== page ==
Opinion: The future of food must include a commitment to human rights

A woman prepares maize in Chimteka, Malawi. Photo by: Kate Holt / Africa Practice / Department of Foreign Affairs and Trade / CC BY

At last year’s World Food Day, United Nations Secretary-General António Guterres announced that he would convene a U.N. Food Systems Summit in the fall of 2021. Little did anyone know that the stakes would become so acute so fast.

The COVID-19 pandemic has quickly become a hunger crisis: people’s livelihoods are being decimated and they can’t afford to eat anymore; schools are closing cutting many children off from their primary source of meals; and food workers are deemed to be essential, but their lives are treated as if they were expendable. All while climate change continues to menace all aspects of life.

At this moment of upheaval, what gets decided in the next few years will determine the path for global food governance for decades to come. Guterres’s goal is to host an event that will push the world to transform food systems in order to reach all 17 of the Sustainable Development Goals, with a particular emphasis on eliminating hunger and malnutrition.

But to over 500 pe-led social movements, food worker unions, and human rights activists, the U.N. secretary general’s call reflected an attempt by the private sector to take over global food politics.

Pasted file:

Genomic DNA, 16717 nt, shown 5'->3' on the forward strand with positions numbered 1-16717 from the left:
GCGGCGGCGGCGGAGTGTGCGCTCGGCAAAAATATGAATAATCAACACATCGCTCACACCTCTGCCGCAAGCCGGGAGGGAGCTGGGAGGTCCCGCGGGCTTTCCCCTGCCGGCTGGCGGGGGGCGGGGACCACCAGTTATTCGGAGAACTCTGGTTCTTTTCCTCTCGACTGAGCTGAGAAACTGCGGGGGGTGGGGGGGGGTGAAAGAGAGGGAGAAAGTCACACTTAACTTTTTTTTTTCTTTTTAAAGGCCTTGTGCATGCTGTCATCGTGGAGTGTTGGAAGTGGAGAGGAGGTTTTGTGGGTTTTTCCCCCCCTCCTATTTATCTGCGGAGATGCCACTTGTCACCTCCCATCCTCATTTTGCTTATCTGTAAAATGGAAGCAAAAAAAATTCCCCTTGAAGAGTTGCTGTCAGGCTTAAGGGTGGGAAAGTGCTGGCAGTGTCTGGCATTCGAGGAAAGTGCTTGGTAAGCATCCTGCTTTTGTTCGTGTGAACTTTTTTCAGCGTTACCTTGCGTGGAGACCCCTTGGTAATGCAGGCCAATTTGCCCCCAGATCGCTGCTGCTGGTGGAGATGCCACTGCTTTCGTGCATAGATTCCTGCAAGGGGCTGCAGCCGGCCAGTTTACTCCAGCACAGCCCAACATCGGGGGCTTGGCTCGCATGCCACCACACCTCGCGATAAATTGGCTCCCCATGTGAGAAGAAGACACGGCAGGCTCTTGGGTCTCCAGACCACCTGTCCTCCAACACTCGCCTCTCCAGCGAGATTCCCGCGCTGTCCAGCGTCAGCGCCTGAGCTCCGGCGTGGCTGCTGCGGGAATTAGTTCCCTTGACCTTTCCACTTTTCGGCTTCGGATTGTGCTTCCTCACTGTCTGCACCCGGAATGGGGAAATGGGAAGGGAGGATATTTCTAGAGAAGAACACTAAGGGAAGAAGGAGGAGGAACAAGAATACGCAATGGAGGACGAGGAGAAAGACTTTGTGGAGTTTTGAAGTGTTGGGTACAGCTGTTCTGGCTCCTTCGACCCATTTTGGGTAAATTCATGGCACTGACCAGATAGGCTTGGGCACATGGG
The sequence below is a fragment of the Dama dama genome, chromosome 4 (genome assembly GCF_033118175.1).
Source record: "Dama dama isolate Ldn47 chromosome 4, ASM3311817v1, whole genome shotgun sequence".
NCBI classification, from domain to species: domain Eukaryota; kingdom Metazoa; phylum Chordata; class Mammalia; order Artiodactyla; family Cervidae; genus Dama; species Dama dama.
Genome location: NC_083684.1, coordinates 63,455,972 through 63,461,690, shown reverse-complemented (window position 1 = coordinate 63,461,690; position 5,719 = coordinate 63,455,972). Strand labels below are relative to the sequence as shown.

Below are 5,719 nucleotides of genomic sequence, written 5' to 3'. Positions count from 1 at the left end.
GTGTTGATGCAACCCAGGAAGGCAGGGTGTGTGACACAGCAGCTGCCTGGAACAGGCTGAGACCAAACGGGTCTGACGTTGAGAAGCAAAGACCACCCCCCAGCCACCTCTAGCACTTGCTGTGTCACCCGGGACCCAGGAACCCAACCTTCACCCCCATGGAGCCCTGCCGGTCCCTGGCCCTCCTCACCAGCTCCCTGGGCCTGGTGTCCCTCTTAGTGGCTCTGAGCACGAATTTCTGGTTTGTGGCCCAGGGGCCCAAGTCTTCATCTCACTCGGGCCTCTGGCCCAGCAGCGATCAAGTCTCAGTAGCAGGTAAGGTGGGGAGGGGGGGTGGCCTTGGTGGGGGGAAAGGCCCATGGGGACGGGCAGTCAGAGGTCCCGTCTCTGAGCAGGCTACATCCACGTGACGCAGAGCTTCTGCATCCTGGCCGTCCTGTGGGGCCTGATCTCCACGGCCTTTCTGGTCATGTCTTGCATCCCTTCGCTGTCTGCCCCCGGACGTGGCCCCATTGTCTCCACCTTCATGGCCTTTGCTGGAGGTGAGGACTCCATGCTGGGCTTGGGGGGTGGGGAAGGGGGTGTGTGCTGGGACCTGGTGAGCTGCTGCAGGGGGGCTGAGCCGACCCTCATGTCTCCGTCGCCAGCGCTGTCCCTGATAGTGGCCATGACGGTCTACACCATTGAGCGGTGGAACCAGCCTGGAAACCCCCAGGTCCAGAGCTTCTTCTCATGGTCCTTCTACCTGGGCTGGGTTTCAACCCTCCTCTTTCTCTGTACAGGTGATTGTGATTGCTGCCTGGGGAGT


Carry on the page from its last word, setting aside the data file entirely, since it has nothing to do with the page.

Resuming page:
These claims were not unfounded. The blueprint for the summit came from the World Economic Forum. Guterres then appointed Agnes Kalibata as his special envoy for the summit; as former president of the Alliance for a Green Revolution in Africa she has been a proponent of high-tech, high-cost agriculture. Moreover, much of the early summit organizing has been underwritten by mega-philanthropic organizations committed to market-based solutions such as the Bill & Melinda Gates Foundation and The Rockefeller Foundation.

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In broader terms, the major concern has been over how the summit may detrimentally alter global food governance. What’s at stake is the fate of the U.N. Committee on World Food Security, or CFS, which has been the pre-eminent global venue where governments, international agencies, the private sector, and civil society coordinate their efforts to tackle hunger and malnutrition. Grounded in multilateralism and a human rights approach, CFS has become a unique forum for people to directly dialogue and debate with governments, holding them to account.

CFS creates policy tools that address the world’s most pressing food problems. The CFS High-Level Panel of Experts regularly provides groundbreaking policy reports. But more importantly, these policy tools and reports have a high degree of legitimacy since they arise from rigorous public debates amongst governments, civil society organizations, private sector organizations, researchers, and international civil servants. The CFS is the closest thing we have to a democratic approach to global governance, along with the International Labour Organization and Arctic Council.

Civil society organizations are worried that if CFS is side-lined by the Food Systems Summit, there will no longer be a place for human rights in food policy diminishing anyone’s ability to hold powerful actors accountable. Some governments are worried that because the summit is built upon on multistakeholder platforms and not multilateral consensus, corporations will have more influence than national representatives from developing countries in the summit. Some policymakers are wondering why the summit is trying to reinvent the wheel by not building on the CFS’s infrastructure.